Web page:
‘Me Before You’ by JoJo Moyes
I’m pretty sure JoJo Moyes wrote Me Before You with a movie deal in mind. It’s very Bridget Jones-esque, but with a few twists here and there, a la Nicholas Sparks or John Green, that are sure to provoke some tears.
Here’s the general idea: Louisa Clark, who is somewhat eccentric and who possesses the unflappable good humor required of a long-time waitress, loses her job when the cafe she works for shuts down. After a humorous short series of bad jobs, she’s hired as a companion for Will Traynor, a young man who became a quadriplegic after a traumatic accident. Will is quite miserable with the state of his life, especially when he finds out that his ex-girlfriend is going to marry his former best friend, and Louisa’s job is to bring spark back to his life.
The stakes are raised when Louisa realizes that she has only been hired for six months because Will and his parents have come to an agreement: he won’t attempt suicide (again) if, after six months, they agree to take him to an assisted suicide facility in Switzerland. So Louisa’s job become convincing Will that suicide is not appealing.
And therein lies my dilemma with this book. It is admirable that Moyes has attempted to take on this enormous issue within the scope of what is generally referred to as “chick lit.” I don’t believe Bridget Jones would ever find herself in this situation, and she could hardly deal with it with more grace and aplomb than Louisa Clark. Despite her initial shyness and hesitancy, Louisa quickly learns how to perform basic medical tasks for Will as well as how to relate to him as a person, rather than a person in a wheelchair. Moyes has clearly done extensive research regarding the needs of quadriplegic patients, and she addresses issues and difficulties that able-bodied people such as myself would not have even considered.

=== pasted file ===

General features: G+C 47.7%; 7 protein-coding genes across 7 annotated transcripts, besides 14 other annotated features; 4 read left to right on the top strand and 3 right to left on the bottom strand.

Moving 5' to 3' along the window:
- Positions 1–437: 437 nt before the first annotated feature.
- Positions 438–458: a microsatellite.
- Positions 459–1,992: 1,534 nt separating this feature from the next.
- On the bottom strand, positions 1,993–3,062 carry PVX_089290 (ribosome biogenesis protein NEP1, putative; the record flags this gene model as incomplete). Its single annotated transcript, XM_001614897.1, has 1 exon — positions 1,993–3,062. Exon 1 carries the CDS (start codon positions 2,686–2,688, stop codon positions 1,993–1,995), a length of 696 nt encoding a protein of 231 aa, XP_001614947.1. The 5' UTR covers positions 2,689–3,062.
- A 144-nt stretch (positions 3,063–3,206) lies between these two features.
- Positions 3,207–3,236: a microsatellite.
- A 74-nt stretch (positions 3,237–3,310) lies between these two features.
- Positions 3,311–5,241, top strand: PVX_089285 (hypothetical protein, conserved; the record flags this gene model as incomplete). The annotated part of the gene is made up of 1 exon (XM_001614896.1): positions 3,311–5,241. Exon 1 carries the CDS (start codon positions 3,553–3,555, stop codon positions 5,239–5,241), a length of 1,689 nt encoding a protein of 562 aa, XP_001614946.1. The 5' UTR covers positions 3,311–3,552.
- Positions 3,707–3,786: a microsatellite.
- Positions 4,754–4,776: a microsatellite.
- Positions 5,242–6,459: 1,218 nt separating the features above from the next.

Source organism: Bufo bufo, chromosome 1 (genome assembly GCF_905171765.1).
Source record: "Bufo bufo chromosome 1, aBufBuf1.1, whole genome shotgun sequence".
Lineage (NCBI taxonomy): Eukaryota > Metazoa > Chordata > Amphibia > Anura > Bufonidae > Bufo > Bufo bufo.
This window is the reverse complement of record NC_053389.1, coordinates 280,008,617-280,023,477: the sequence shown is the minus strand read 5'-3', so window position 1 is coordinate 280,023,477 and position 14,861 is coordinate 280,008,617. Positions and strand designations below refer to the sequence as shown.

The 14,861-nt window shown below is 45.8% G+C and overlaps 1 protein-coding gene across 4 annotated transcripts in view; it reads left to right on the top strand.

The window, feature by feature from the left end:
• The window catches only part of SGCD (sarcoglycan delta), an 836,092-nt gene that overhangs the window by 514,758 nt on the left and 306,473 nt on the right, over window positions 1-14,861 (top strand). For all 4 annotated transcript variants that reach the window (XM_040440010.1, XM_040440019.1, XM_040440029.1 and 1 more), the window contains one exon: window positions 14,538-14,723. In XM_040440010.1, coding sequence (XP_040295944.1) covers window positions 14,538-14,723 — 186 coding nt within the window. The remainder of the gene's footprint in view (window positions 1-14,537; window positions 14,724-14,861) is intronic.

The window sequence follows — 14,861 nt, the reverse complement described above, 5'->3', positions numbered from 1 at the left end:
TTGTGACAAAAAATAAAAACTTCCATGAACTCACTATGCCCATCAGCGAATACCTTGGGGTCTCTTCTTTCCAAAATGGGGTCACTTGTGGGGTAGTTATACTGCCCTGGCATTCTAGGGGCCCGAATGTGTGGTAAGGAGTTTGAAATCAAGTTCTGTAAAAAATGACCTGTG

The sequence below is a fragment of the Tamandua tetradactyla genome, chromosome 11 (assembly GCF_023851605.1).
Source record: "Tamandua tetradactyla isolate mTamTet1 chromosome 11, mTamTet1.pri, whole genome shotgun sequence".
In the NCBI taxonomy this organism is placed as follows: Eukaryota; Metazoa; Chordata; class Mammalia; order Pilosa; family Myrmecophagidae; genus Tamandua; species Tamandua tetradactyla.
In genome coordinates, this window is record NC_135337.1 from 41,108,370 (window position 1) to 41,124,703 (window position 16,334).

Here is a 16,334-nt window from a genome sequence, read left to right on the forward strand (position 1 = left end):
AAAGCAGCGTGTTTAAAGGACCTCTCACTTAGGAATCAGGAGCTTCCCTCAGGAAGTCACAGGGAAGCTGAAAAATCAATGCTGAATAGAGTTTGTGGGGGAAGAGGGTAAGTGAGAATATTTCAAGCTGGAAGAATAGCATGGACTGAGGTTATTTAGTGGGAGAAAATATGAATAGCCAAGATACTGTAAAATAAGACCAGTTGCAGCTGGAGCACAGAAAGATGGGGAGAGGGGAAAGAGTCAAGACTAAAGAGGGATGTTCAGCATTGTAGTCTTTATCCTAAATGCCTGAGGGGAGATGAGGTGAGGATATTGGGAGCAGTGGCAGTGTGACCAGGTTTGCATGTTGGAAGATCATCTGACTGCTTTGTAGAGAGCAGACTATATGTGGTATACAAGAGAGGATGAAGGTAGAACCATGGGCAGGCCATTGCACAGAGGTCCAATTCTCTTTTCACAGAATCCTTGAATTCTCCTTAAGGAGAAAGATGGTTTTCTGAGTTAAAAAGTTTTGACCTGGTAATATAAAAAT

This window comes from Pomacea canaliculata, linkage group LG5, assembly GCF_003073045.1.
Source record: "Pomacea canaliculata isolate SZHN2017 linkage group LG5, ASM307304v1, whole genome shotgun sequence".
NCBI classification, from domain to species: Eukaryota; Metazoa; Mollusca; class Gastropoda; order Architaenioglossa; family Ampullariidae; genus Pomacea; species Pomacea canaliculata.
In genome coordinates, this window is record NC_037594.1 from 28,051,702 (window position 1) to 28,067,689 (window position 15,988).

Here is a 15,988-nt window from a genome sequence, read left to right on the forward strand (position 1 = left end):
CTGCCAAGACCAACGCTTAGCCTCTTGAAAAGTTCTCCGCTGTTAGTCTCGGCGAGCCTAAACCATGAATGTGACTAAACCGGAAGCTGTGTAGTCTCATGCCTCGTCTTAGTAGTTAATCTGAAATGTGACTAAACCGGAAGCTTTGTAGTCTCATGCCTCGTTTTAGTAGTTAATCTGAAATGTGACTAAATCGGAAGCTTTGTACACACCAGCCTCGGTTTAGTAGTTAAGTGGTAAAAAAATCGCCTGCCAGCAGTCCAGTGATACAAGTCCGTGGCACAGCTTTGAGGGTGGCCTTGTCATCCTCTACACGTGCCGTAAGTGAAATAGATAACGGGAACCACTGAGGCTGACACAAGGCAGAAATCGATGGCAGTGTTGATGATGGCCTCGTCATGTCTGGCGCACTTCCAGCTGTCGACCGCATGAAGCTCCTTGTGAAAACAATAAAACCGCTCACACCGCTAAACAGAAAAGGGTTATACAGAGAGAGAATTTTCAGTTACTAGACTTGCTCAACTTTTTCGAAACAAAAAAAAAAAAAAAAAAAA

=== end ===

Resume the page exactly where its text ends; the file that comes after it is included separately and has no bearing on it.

But two things stuck out for me in this book. First, despite the recited cocktail of pills Will apparently takes, he is not on any antidepressants. He’s tried to commit suicide before, and one would imagine he’d be in therapy or be taking something to help ease the transition into his new life. He may have refused any treatment, but I can’t help but feel this is a glaring omission. A medical report in the book states that Will hasn’t been diagnosed with any mental illnesses, but surely depression is present.
Second, it bothers me that this book essentially endorses assisted suicide for all quadriplegics, since if anyone can, surely Will has the determination and resources to live a pretty full life. I understand assisted suicide in certain situations, but Will’s doesn’t make sense to me. He tells Louisa her job is to “live life fully,” but he seems unwilling or unable to push his own new life to its limits. He’s very mansplain-y about this, too, telling her that one traumatic event shouldn’t define her whole life, while dismissing her protestations that his accident shouldn’t define his.
I get the frustration; Will is facing a life totally and completely different from the one that defined him before. But who you are is not about what you do, a point that Will and Moyes fail to see clearly. Since Will has the resources to afford the best care, the best help, the best equipment, every single thing that could make his life easier and better, one could argue based on his own logic that he has an obligation to take advantage of those things.
Apparently, assisted suicide is about choice, about seizing control that has been stripped away. I get that. There’s also this sense of throwing away whatever you have left, of saying that life is not worth living as you are. Quadriplegia would totally change the course of one’s life; but that doesn’t mean the life left is worthless, as Moyes seems to suggest.
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